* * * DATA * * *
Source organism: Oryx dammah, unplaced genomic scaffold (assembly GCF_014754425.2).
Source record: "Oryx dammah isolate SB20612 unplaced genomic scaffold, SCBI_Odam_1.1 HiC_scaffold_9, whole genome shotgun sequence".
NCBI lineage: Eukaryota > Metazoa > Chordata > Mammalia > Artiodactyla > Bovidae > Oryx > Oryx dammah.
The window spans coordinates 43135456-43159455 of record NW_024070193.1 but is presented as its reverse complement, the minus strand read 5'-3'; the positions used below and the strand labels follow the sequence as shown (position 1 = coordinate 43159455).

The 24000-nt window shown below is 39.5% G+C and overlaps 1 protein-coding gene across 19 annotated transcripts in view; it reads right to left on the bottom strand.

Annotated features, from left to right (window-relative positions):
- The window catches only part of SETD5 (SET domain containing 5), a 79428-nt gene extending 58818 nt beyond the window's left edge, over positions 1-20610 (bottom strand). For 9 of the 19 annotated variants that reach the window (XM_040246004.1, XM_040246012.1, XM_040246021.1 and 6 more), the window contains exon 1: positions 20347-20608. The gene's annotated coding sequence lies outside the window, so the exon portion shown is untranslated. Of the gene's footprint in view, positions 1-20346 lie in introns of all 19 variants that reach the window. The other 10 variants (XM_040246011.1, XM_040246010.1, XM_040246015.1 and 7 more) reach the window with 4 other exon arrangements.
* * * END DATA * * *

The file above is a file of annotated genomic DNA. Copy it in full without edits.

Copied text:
Source organism: Oryx dammah, unplaced genomic scaffold (assembly GCF_014754425.2).
Source record: "Oryx dammah isolate SB20612 unplaced genomic scaffold, SCBI_Odam_1.1 HiC_scaffold_9, whole genome shotgun sequence".
NCBI lineage: Eukaryota > Metazoa > Chordata > Mammalia > Artiodactyla > Bovidae > Oryx > Oryx dammah.
The window spans coordinates 43135456-43159455 of record NW_024070193.1 but is presented as its reverse complement, the minus strand read 5'-3'; the positions used below and the strand labels follow the sequence as shown (position 1 = coordinate 43159455).

The 24000-nt window shown below is 39.5% G+C and overlaps 1 protein-coding gene across 19 annotated transcripts in view; it reads right to left on the bottom strand.

Annotated features, from left to right (window-relative positions):
- The window catches only part of SETD5 (SET domain containing 5), a 79428-nt gene extending 58818 nt beyond the window's left edge, over positions 1-20610 (bottom strand). For 9 of the 19 annotated variants that reach the window (XM_040246004.1, XM_040246012.1, XM_040246021.1 and 6 more), the window contains exon 1: positions 20347-20608. The gene's annotated coding sequence lies outside the window, so the exon portion shown is untranslated. Of the gene's footprint in view, positions 1-20346 lie in introns of all 19 variants that reach the window. The other 10 variants (XM_040246011.1, XM_040246010.1, XM_040246015.1 and 7 more) reach the window with 4 other exon arrangements.